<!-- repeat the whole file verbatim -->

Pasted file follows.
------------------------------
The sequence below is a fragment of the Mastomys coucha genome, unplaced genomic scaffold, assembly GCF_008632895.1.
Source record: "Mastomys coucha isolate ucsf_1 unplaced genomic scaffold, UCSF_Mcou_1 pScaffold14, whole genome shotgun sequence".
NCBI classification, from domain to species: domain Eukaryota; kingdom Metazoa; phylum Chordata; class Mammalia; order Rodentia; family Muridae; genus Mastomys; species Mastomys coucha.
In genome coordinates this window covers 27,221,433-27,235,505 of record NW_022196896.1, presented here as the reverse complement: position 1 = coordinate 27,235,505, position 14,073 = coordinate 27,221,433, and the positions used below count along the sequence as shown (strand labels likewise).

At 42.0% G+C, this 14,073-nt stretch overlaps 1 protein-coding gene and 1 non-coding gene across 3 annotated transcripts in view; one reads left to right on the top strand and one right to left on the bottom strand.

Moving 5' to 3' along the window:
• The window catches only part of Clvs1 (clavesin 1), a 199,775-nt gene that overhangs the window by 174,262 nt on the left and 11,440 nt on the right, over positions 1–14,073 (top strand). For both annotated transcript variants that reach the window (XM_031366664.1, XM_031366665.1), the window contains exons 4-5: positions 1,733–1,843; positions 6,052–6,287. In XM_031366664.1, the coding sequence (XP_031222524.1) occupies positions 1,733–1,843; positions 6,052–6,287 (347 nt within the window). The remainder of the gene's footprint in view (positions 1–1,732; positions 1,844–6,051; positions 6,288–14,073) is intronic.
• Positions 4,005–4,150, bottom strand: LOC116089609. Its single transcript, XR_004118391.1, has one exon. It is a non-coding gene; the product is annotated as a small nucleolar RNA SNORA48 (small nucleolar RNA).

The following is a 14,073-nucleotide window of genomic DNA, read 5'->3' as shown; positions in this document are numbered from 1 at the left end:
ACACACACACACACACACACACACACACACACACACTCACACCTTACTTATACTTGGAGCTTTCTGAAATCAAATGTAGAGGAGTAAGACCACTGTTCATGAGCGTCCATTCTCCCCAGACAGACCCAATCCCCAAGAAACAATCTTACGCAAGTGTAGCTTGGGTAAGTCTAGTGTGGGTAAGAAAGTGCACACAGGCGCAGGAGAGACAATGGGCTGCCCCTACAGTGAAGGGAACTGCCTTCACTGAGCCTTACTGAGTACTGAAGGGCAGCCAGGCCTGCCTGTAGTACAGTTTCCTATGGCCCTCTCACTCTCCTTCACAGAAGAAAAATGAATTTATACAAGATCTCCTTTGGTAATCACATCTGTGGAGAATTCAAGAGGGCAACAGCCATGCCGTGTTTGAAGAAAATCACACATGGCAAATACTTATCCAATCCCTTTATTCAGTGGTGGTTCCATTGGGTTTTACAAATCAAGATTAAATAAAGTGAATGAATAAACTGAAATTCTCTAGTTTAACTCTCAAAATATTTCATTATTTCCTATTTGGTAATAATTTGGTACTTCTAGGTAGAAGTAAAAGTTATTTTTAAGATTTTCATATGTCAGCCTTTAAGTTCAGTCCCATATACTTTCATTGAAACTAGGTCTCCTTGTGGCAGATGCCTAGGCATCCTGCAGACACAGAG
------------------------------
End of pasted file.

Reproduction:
The sequence below is a fragment of the Mastomys coucha genome, unplaced genomic scaffold, assembly GCF_008632895.1.
Source record: "Mastomys coucha isolate ucsf_1 unplaced genomic scaffold, UCSF_Mcou_1 pScaffold14, whole genome shotgun sequence".
NCBI classification, from domain to species: domain Eukaryota; kingdom Metazoa; phylum Chordata; class Mammalia; order Rodentia; family Muridae; genus Mastomys; species Mastomys coucha.
In genome coordinates this window covers 27,221,433-27,235,505 of record NW_022196896.1, presented here as the reverse complement: position 1 = coordinate 27,235,505, position 14,073 = coordinate 27,221,433, and the positions used below count along the sequence as shown (strand labels likewise).

At 42.0% G+C, this 14,073-nt stretch overlaps 1 protein-coding gene and 1 non-coding gene across 3 annotated transcripts in view; one reads left to right on the top strand and one right to left on the bottom strand.

Moving 5' to 3' along the window:
• The window catches only part of Clvs1 (clavesin 1), a 199,775-nt gene that overhangs the window by 174,262 nt on the left and 11,440 nt on the right, over positions 1–14,073 (top strand). For both annotated transcript variants that reach the window (XM_031366664.1, XM_031366665.1), the window contains exons 4-5: positions 1,733–1,843; positions 6,052–6,287. In XM_031366664.1, the coding sequence (XP_031222524.1) occupies positions 1,733–1,843; positions 6,052–6,287 (347 nt within the window). The remainder of the gene's footprint in view (positions 1–1,732; positions 1,844–6,051; positions 6,288–14,073) is intronic.
• Positions 4,005–4,150, bottom strand: LOC116089609. Its single transcript, XR_004118391.1, has one exon. It is a non-coding gene; the product is annotated as a small nucleolar RNA SNORA48 (small nucleolar RNA).

The following is a 14,073-nucleotide window of genomic DNA, read 5'->3' as shown; positions in this document are numbered from 1 at the left end:
ACACACACACACACACACACACACACACACACACACTCACACCTTACTTATACTTGGAGCTTTCTGAAATCAAATGTAGAGGAGTAAGACCACTGTTCATGAGCGTCCATTCTCCCCAGACAGACCCAATCCCCAAGAAACAATCTTACGCAAGTGTAGCTTGGGTAAGTCTAGTGTGGGTAAGAAAGTGCACACAGGCGCAGGAGAGACAATGGGCTGCCCCTACAGTGAAGGGAACTGCCTTCACTGAGCCTTACTGAGTACTGAAGGGCAGCCAGGCCTGCCTGTAGTACAGTTTCCTATGGCCCTCTCACTCTCCTTCACAGAAGAAAAATGAATTTATACAAGATCTCCTTTGGTAATCACATCTGTGGAGAATTCAAGAGGGCAACAGCCATGCCGTGTTTGAAGAAAATCACACATGGCAAATACTTATCCAATCCCTTTATTCAGTGGTGGTTCCATTGGGTTTTACAAATCAAGATTAAATAAAGTGAATGAATAAACTGAAATTCTCTAGTTTAACTCTCAAAATATTTCATTATTTCCTATTTGGTAATAATTTGGTACTTCTAGGTAGAAGTAAAAGTTATTTTTAAGATTTTCATATGTCAGCCTTTAAGTTCAGTCCCATATACTTTCATTGAAACTAGGTCTCCTTGTGGCAGATGCCTAGGCATCCTGCAGACACAGAG